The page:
On June 24, 2019, Senators Mark Warner (D-VA) and Josh Hawley (R-MO) introduced the Designing Accounting Safeguards to Help Broaden Oversight and Regulations on Data (DASHBOARD) Act, which would impose several data-disclosure requirements on certain companies that monetize user data. This isn’t the first time either senator has reached across the aisle to address privacy concerns with data collection, proposing legislation to tackle ads targeting minors and the collection of phone and email contacts earlier this year. These developments fit the pattern of an increased bipartisan appetite for federal privacy legislation. Similar data privacy laws passed in states like California and Vermont have motivated Congress to create nationwide standards to avoid regulatory incongruence within the marketplace. Determining whether these proposed standards will be a net positive or negative requires a balanced evaluation of their benefits and costs.
The DASHBOARD Act would apply to “commercial data operators,” defined by the legislation as companies that “generate a material amount of revenue” from monetizing the data of more than 100 million unique monthly visitors or users in the United States. The act requires that:
Every 90 days, companies must disclose to their users the types of data collected from them, how the data are used, and the data’s monetary value.
The Securities and Exchange Commission (SEC) must receive an annual report detailing the aggregate value of user data, third-party data collection, corresponding methods of revenue generation, and data protection measures.
Additionally, the SEC must develop a valuation methodology for calculating the value of user data for different uses, sectors, and business models.
Lastly, companies must allow users to delete all or part of their data.
These requirements somewhat mirror the European Union’s General Data Protection Regulation (GDPR), which includes a right to erasure and right to be informed. While the SEC would be charged with developing valuation models and receiving annual data reports, the Federal Trade Commission would continue enforcing consumer privacy protections. An entity failing to comply with DASHBOARD’s requirements could be found guilty of committing an “unfair or deceptive act or practice” as defined in the Federal Trade Commission Act. Understanding the impact of this legislation on the digital market first requires an understanding of the market itself.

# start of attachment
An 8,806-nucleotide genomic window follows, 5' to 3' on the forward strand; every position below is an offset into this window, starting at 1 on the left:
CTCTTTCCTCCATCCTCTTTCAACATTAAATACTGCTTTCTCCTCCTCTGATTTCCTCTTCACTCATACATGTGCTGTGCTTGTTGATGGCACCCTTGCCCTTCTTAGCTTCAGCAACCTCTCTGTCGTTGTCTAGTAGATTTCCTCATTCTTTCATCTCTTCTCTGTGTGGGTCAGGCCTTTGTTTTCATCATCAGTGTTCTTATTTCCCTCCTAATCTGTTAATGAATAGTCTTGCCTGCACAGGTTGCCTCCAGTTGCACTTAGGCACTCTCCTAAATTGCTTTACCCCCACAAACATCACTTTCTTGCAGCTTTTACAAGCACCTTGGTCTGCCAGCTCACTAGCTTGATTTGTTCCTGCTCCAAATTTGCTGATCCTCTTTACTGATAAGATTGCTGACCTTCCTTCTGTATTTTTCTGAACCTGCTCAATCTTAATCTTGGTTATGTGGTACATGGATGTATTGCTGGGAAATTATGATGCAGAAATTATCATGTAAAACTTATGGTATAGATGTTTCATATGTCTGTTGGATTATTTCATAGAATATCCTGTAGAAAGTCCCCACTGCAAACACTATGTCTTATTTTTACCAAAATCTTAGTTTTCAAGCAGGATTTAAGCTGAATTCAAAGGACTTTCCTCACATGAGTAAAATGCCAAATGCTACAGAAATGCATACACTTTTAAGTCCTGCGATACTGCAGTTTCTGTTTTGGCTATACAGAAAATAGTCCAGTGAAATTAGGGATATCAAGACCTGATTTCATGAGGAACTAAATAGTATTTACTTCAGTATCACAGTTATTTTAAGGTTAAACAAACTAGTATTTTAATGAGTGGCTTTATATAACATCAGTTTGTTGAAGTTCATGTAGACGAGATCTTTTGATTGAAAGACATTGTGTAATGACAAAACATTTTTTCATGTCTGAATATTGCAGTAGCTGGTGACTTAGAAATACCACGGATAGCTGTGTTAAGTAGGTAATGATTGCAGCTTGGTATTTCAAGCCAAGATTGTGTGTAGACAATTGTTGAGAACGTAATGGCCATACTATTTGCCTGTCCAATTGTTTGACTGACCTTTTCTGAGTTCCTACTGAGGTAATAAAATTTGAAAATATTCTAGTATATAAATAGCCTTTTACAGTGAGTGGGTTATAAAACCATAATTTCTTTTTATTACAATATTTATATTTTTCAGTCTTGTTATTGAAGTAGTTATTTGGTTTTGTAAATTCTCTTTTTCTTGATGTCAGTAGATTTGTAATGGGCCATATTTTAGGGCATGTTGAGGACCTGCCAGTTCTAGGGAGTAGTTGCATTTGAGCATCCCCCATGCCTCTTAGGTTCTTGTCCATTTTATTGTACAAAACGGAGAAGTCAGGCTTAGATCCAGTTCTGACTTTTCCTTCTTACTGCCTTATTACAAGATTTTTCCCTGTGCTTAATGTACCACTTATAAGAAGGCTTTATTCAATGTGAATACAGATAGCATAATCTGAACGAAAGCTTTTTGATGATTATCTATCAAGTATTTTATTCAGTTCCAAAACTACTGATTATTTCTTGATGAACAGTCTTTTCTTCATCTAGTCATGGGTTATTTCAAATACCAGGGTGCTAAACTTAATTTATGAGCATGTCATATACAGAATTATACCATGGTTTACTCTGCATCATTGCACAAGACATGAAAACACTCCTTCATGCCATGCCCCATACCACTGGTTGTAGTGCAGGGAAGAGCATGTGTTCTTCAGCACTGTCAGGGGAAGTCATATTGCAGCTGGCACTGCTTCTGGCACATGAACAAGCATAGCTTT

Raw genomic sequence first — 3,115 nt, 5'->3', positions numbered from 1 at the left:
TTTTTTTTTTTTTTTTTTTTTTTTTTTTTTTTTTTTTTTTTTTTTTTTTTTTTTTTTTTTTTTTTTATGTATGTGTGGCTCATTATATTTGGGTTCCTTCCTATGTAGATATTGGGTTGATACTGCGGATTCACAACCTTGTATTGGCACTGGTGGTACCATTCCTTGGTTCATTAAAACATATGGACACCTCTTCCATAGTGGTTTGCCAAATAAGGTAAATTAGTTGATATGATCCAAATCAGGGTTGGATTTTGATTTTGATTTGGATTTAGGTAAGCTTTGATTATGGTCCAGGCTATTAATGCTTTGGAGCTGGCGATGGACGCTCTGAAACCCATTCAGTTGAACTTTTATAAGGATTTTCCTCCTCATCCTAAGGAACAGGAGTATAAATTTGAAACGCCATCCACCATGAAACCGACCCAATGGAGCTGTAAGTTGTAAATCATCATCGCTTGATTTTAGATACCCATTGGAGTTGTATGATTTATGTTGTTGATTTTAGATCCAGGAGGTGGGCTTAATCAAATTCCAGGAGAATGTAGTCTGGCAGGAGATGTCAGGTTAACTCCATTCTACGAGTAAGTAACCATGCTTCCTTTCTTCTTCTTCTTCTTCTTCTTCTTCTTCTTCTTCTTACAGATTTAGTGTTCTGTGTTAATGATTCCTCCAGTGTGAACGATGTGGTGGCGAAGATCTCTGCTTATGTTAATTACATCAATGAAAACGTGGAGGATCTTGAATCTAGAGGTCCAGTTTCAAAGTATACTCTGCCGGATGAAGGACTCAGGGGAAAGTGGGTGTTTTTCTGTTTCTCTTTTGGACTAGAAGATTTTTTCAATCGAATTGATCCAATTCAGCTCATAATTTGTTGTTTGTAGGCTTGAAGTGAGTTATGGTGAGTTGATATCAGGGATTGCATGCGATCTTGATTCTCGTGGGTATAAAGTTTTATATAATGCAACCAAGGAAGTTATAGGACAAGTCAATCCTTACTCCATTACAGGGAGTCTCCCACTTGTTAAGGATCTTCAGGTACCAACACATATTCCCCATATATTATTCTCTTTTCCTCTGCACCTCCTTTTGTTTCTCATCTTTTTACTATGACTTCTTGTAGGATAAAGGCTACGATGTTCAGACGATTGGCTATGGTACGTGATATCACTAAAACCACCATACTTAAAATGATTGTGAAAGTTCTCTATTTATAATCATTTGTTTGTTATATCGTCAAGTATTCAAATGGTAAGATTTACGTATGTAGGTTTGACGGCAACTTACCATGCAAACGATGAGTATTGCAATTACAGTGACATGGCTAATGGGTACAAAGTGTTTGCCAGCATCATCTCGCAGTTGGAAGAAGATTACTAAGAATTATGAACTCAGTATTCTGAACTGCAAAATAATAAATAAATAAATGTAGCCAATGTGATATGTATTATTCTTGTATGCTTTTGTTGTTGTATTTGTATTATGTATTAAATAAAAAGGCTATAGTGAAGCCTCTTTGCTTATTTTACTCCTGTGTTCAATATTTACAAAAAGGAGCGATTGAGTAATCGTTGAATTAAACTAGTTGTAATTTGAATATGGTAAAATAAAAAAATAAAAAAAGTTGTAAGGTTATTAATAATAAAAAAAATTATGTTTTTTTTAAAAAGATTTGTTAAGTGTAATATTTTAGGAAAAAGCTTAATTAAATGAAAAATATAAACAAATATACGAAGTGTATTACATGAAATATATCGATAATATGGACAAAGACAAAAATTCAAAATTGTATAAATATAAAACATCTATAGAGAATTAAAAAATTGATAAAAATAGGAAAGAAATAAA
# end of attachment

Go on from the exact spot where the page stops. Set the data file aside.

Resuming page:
The Digital Market Today
As RSC scholar Daniel Pérez notes, understanding how consumers value privacy is the first step in understanding how this legislation might affect the digital market. In digital markets, numerous actors—including users, content providers, and advertisers—interact with one another directly and indirectly. For instance, content providers exchange their own content for users’ personally identifiable information (PII) which is leveraged to allow advertisers to better target their products to potentially interested consumers. If content providers could not monetize user data, they would likely pursue a different business model—charging users for access to content. In this market, data acts as a medium of exchange between users and content providers in place of money.
A 2019 study sought to determine the median consumer’s willingness to pay to maintain data privacy on a monthly basis. It found that respondents were willing to pay $5 per month for the ability to delete their PII across all platforms. However, according to Facebook’s Q1 2019 report, the social media company averaged $9.89 per month in advertising revenue per user in the United States and Canada. Since users’ willingness to pay to delete their PII across all platforms is $5 per month, they would likely value the deletion of their PII at Facebook at less than $5. These differences in the valuation of PII might explain why Facebook does not charge for its services or provide an option to pay for privacy: if Facebook provided an opt-out option, it would be priced near the $9.89 they already make from user data. Few users would opt to pay this.